Various guests marked their presence at the conference, namely Professor Kurt Bodewig, the EU coordinator for the Motorways of the Seas, Jaroslav Kotowski, Senior Project Manager of INEA, the executive agency of the EU. “STM is a pillar in the European marine strategy”. Professor Bodewig emphasized that Motorways of the Seas should improve Short Sea Shipping and integrate even more with the land-based corridors. Multi-modal integration where ports and information sharing are important. This is a perfect fit with STM-enabled services and solutions. Professor Bodewig concluded “The EU has invested 20 million euro in the STM Validation project and it is a good investment.”

The participation in the conference was more than 350 people. Top level project consequences were presented and discussed in panels aiming on safety, efficiency and environmental aspects. The representatives were really hooked in how shipping can contribute to reduction of the greenhouse gas emissions in order to stop global warming. The STM results presented, pointed out high saving potential for all ships based on operational efficiencies due to better information sharing between ships and ports. This would be an extensive contribution in reaching the IMO goals of reducing CO2 with 50% by 2050.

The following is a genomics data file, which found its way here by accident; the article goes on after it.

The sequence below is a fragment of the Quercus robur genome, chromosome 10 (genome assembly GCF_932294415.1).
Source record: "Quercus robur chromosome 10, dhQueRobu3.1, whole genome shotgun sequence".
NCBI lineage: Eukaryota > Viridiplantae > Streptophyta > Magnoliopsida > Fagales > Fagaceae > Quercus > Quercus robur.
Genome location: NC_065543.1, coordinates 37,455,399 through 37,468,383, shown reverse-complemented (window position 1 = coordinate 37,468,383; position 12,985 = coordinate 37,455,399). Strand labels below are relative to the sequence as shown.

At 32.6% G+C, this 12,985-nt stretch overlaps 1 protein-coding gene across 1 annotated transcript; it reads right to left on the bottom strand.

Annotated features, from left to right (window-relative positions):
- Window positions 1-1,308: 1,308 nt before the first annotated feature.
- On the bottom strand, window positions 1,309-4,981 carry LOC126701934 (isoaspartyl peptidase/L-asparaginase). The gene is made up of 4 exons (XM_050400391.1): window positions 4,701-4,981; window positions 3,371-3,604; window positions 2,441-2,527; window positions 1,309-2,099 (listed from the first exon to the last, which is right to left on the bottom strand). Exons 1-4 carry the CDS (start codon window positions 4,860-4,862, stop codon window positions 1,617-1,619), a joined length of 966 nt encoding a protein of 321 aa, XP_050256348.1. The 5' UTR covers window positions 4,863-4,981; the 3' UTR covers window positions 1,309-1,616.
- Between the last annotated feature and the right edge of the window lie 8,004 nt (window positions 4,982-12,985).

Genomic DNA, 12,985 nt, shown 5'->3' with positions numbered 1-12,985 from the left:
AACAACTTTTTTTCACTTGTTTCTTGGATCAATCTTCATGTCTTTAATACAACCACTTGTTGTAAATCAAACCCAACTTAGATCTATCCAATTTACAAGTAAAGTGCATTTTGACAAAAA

The Sea Traffic Management provides more just in time arrivals, right steaming, reduce administrative burden and decreased risk related to human factors. The services by STM enables the respected vessels to be able to deduce the intentions of other vessels. The information of the ports and the overall system helps in deduction of the fuel charges and various services.

Route optimization services

The route optimization tools will be different in nature with a common aim to provide data for the navigator on board. The STM concept will provide the ways to get the ships route optimised from different service providers. The STM has different focus including best route regarding; the weather forecast,  surface currents, fuel consumption, no-go areas regarding draft, areas with sensitive nature, conflicts with other ships routes etc.

Ship to ship route exchange